Diving In

If you’re reading this, you probably know me. And if you know me, you know that I have strong opinions, don’t hold my tongue, and am passionate about a number of things. You also probably know that family is everything, and mine is big, all sorts of crazy, and I love them dearly. I love corny jokes (thanks, Dad!), and crafty things (here’s to you, Mom!). I live with the love of my life  and our two cats. I’m sure I sometimes drive her crazy with all of my little projects and crafts, but she supports me no matter what.

So, what’s the point of staring this blog, anyway? And what’s it going to be about?

Well, I’ve been thinking about starting a blog for a while now, but couldn’t decide on what it should be about. I figured the best way to find out would be to dive in and see where it takes me. So…

It won’t be a blog about decorating, or crafting, or fashion, or cooking, or organization. But I’ll talk about all those things, because I love them.

It’s not going to be all about politics – but on occasion I’ll talk politics. Because, after all, the political is the personal and the personal is political.

I’ll most likely write about social issues, things that bother me or that I wish I could change. I’ll probably highlight things that inspire me, or showcase the good in the world.

This won’t be a blog about gay rights issues, but I’ll touch on them to be sure – I’m gay and these issues affect my life daily.

I’m not going to post about our cats everyday, but expect to see them make an appearance when they do something insanely adorable or infuriating.

I might talk about a book I’ve read, or a movie I’ve seen, or a recipe I’ve tried.

We’ll see where it takes me, and I hope you’ll come along for the ride.



Project: IKEA cabinet to breakfast nook


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When my sister and her family moved, she gave us a couple of cabinets she’d bought from IKEA (many years ago) and had used in her kitchen for extra storage. They were plain wooden cabinets, one deeper than the other, and she had often stacked them like a hutch and used them for food storage, etc.

We had just moved in together, and were still trying to figure out how we were going to set up the apartment, what furniture we needed, etc. There’s not a lot of cabinet space in our very tiny kitchen, so were thrilled when she offered them to us. However, our kitchen and dining room are connected, and the way it’s configured, we couldn’t stack them as she had done. Plus, we really wanted a free-standing island/breakfast nook.

So we got creative.

After a good deal of talking and planning, we took a trip to HomeDepot and picked up a piece of plywood, ceramic tiles (and grout, etc), paint and door handles. Then we swung over to IKEA and picked up some more legs to match those that were already on the piece my sister had used for the base cabinet. Then we got to work. We cleared out the dining room, laid down a drop cloth, broke out the sandpaper, power drill, paintbrushes and got to work. We then made another trip to HomeDepot to get the rest of the supplies we’d forgotten.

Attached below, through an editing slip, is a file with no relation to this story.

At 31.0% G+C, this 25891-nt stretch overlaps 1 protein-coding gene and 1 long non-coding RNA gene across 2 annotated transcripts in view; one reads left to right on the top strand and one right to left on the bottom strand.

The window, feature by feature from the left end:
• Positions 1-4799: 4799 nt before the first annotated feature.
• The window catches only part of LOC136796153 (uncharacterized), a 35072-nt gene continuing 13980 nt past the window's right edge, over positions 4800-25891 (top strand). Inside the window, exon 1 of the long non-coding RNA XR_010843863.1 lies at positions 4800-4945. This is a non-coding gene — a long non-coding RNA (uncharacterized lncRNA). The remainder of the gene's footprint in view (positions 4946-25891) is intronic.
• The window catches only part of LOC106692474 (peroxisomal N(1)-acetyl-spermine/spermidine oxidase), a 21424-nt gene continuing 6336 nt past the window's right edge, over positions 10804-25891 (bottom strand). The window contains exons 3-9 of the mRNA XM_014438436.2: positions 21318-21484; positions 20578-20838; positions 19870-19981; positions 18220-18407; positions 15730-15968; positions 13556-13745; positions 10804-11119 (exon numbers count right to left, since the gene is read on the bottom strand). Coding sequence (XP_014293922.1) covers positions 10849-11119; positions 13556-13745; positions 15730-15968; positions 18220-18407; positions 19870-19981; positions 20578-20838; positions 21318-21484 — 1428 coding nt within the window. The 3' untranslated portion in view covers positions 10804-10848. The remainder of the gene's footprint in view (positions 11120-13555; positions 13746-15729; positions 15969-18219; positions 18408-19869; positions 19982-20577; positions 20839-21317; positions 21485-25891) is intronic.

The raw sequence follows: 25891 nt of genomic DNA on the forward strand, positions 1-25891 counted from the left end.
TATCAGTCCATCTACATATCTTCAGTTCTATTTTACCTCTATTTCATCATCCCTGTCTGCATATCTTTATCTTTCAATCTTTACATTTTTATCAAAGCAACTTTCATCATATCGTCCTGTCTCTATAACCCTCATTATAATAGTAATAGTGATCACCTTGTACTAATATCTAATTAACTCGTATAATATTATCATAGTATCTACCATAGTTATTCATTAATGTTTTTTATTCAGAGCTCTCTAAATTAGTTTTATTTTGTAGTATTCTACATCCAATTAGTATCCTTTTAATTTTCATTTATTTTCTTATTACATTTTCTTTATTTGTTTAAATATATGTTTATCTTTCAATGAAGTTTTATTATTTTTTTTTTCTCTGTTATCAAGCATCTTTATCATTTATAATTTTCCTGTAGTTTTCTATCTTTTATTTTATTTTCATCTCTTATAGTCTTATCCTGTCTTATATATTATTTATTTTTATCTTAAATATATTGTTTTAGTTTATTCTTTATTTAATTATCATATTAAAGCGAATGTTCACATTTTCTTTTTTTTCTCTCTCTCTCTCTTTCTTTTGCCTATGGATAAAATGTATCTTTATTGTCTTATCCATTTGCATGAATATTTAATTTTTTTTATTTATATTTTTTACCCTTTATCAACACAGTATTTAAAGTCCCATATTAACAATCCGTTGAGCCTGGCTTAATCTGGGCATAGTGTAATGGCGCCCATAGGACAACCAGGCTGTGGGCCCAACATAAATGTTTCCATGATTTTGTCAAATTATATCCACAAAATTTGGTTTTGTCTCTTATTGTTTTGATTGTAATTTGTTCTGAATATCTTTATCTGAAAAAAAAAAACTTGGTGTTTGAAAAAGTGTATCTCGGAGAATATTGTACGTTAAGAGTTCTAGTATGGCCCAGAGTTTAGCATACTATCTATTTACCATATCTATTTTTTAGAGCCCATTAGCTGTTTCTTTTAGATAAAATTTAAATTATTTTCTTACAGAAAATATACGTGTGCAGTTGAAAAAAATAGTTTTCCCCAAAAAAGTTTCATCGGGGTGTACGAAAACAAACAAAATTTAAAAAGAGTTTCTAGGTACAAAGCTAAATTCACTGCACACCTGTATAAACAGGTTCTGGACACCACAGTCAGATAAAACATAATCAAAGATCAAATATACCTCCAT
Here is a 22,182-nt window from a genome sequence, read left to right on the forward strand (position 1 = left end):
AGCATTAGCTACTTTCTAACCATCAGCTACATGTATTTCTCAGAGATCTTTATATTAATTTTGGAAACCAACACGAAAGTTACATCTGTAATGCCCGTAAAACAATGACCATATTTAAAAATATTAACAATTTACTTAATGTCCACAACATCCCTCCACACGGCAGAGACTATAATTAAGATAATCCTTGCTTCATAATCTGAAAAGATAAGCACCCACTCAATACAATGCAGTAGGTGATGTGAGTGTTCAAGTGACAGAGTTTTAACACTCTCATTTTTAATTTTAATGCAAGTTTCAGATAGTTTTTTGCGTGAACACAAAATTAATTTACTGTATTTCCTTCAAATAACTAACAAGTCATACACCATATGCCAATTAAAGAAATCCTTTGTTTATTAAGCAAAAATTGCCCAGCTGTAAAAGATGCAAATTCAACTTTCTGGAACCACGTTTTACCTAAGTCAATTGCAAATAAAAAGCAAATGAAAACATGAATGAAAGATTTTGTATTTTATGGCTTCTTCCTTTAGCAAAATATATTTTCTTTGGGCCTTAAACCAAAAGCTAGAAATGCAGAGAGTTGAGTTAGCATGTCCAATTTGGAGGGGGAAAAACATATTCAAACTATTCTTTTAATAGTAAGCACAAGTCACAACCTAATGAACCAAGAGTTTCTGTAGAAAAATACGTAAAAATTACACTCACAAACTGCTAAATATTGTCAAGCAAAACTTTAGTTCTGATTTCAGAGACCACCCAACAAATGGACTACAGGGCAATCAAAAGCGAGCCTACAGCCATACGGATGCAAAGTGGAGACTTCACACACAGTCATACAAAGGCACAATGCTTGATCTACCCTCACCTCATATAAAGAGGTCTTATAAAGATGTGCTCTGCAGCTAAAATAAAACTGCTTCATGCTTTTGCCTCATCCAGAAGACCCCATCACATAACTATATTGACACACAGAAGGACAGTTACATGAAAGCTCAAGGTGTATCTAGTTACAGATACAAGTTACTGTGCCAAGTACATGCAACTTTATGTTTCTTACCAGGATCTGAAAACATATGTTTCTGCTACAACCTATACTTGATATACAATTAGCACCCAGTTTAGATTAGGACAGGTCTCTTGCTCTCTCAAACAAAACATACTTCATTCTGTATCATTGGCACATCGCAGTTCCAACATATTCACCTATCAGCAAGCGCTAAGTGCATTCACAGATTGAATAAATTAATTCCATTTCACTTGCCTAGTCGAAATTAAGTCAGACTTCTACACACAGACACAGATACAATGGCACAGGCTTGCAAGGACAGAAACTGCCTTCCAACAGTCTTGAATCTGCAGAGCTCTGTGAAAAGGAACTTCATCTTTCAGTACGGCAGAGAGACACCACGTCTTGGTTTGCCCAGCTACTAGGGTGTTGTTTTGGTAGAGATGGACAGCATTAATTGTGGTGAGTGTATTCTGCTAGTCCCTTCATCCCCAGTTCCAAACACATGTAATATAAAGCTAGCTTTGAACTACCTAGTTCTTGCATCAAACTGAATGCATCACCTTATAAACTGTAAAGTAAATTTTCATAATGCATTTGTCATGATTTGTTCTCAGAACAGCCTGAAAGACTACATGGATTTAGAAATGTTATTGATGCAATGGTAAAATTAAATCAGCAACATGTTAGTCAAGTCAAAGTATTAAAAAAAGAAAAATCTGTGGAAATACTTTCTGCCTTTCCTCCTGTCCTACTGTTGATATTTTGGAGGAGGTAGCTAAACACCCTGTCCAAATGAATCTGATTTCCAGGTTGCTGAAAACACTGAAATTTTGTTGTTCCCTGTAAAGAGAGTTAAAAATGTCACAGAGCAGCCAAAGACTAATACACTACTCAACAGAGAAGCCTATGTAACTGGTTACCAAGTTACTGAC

I think it was about half-way through the project that we looked at each other and thought “oh crap, what did we get ourselves into with this project?” Did I mention that we had just moved in together!?!?


After a weekend of hard work and frustration on both our parts (and me being dubbed “project take-over queen”) we finally finished our kitchen island/breakfast nook. And despite our struggles, or perhaps because of them, we finished our project feeling closer than ever, with a shared sense of accomplishment.



We now have two functional storage units, a breakfast nook and a sidebar!


At-Home Salad Bar Solution


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In an attempt to be a little healthier and eat more balanced dinners, B and I started making a point to have salads with our dinners each night. However, washing the lettuce or spinach, peeling and chopping carrots and cucumbers and all of the other salad fixings can be tedious and time consuming, especially when preparing a main dish as well.

We were talking one night about how convenient cafeteria and grocery store salad bars are, so we brainstormed ways to bring the convenience of a salad bar into our own kitchen. The solution we came up with is very simple and has been working extremely well, and cuts down on dinner prep time and dishes significantly – and has made packing lunches a cinch!


We found everything we needed at Target, and spent less than $20 on the whole set up! Unfortunately, I couldn’t find the items on the Target website to link to.

Here’s what we used to create our own at-home salad bar:

Two small plastic containers with locking lids


Plastic interlocking drawer organizers – these were helpful so that we could customize the layout of each container.



these are awesome!

I came across this site: http://www.contexture.ca/ and it has a couple of products that I think are totally amazing, namely:

Coffee Cuff


One of the reasons that I don’t use a reusable coffee cup and/or clutch is that I always forget them or they end up being cumbersome. However, soemthing that I could just slip on my wrist when I’m done with it? Now that’s something I could go for!